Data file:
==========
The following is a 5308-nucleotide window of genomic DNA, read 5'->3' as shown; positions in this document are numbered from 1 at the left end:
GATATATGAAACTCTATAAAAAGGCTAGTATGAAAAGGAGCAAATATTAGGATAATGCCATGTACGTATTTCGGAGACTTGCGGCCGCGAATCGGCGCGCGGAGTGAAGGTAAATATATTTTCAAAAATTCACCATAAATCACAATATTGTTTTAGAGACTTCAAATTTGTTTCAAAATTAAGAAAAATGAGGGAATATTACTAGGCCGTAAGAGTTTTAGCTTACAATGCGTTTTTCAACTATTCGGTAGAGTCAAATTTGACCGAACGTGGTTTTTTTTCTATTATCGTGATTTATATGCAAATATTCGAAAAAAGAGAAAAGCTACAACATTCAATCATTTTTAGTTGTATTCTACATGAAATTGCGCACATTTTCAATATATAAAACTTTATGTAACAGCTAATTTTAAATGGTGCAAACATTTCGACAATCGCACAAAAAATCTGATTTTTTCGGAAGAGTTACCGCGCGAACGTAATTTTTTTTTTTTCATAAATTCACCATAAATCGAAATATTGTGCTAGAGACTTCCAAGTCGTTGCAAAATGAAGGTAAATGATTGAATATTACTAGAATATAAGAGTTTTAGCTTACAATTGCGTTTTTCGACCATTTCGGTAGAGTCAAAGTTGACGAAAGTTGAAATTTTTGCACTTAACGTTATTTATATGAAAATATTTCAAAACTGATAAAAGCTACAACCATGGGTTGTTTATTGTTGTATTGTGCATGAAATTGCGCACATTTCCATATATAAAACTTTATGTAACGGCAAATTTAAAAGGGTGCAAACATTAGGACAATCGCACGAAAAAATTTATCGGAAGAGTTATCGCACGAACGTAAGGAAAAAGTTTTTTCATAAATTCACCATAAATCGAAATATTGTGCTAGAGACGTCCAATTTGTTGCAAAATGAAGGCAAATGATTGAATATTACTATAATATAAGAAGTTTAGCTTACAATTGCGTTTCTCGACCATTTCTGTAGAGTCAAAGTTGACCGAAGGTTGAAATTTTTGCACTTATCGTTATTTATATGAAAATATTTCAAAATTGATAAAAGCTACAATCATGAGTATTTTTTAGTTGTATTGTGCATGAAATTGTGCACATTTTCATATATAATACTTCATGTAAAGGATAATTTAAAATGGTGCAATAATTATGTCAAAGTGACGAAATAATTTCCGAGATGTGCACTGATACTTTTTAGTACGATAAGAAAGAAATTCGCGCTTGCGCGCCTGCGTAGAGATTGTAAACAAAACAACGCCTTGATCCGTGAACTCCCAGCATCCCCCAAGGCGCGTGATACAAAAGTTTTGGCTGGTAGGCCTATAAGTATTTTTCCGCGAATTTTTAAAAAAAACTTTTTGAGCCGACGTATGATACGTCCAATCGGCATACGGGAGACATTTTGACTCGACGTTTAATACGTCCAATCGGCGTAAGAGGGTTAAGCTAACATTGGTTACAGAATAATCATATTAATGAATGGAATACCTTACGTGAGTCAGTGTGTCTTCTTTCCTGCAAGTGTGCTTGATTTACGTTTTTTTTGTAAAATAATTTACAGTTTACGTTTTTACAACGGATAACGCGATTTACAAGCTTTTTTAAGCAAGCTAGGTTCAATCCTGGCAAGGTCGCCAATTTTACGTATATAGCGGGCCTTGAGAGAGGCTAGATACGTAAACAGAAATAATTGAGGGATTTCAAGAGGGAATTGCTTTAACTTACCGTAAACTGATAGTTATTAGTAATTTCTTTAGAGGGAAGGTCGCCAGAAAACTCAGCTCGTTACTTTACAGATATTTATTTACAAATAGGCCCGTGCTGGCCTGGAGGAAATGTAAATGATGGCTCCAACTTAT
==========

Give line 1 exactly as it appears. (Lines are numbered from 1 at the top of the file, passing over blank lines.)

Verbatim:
The following is a 5308-nucleotide window of genomic DNA, read 5'->3' as shown; positions in this document are numbered from 1 at the left end: